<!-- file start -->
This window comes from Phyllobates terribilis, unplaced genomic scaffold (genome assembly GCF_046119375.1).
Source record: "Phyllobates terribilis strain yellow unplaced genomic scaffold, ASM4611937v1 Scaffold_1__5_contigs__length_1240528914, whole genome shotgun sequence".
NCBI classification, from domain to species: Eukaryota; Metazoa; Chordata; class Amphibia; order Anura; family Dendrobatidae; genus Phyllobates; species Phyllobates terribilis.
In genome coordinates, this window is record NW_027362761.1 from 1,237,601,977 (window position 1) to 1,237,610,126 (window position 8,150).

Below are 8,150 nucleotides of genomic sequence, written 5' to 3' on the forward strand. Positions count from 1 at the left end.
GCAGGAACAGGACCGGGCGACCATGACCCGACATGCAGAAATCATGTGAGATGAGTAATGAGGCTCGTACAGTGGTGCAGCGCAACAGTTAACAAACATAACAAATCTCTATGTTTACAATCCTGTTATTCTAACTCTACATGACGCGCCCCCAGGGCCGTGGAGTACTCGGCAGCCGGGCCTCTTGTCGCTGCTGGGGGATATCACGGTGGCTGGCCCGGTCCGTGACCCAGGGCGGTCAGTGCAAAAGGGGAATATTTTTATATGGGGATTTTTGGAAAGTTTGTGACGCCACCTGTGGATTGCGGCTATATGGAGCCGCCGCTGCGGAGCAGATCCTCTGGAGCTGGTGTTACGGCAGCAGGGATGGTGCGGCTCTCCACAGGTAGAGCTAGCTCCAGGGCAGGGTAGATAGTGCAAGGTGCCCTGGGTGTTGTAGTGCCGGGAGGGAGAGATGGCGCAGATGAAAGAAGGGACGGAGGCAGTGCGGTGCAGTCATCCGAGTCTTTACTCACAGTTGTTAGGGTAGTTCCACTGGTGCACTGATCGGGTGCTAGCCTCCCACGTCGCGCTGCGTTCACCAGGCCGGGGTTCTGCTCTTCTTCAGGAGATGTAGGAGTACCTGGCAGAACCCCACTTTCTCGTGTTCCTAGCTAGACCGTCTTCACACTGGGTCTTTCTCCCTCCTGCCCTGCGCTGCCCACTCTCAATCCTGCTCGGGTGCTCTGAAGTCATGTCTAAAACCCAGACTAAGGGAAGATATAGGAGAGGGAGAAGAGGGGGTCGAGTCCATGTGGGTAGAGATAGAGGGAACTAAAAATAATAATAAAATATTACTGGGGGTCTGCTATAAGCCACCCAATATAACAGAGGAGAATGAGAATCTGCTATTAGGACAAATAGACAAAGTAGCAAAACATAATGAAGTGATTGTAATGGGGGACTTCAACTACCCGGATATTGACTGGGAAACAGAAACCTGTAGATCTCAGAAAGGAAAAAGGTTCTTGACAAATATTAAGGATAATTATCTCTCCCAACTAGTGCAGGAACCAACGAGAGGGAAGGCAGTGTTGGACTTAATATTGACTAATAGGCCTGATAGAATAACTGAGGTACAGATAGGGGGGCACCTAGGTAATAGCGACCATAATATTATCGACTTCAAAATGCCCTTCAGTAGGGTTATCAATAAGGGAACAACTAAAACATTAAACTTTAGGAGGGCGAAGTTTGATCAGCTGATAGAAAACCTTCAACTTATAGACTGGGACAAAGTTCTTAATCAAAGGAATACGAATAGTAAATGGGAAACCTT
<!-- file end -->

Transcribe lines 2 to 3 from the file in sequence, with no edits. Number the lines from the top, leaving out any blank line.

Source record: "Phyllobates terribilis strain yellow unplaced genomic scaffold, ASM4611937v1 Scaffold_1__5_contigs__length_1240528914, whole genome shotgun sequence".
NCBI classification, from domain to species: Eukaryota; Metazoa; Chordata; class Amphibia; order Anura; family Dendrobatidae; genus Phyllobates; species Phyllobates terribilis.